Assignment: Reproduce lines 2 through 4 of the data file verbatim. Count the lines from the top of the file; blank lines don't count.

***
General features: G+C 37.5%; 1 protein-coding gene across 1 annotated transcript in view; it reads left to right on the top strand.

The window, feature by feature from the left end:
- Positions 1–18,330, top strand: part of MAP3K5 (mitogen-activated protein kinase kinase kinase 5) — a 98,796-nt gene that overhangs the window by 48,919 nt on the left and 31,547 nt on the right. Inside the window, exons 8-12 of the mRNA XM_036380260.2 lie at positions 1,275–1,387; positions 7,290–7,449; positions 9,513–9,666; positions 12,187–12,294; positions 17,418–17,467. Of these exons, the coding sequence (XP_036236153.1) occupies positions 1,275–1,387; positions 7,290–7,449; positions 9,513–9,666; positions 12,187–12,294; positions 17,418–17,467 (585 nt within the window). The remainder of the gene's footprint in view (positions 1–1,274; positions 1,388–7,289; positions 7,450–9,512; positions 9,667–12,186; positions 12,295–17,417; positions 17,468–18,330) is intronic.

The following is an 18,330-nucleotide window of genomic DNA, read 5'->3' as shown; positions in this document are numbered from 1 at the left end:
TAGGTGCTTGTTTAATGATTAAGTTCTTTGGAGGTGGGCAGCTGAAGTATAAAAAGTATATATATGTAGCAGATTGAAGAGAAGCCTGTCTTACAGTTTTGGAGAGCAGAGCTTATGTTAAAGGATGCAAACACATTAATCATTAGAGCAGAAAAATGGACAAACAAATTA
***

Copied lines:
The window, feature by feature from the left end:
- Positions 1–18,330, top strand: part of MAP3K5 (mitogen-activated protein kinase kinase kinase 5) — a 98,796-nt gene that overhangs the window by 48,919 nt on the left and 31,547 nt on the right. Inside the window, exons 8-12 of the mRNA XM_036380260.2 lie at positions 1,275–1,387; positions 7,290–7,449; positions 9,513–9,666; positions 12,187–12,294; positions 17,418–17,467. Of these exons, the coding sequence (XP_036236153.1) occupies positions 1,275–1,387; positions 7,290–7,449; positions 9,513–9,666; positions 12,187–12,294; positions 17,418–17,467 (585 nt within the window). The remainder of the gene's footprint in view (positions 1–1,274; positions 1,388–7,289; positions 7,450–9,512; positions 9,667–12,186; positions 12,295–17,417; positions 17,468–18,330) is intronic.

The following is an 18,330-nucleotide window of genomic DNA, read 5'->3' as shown; positions in this document are numbered from 1 at the left end: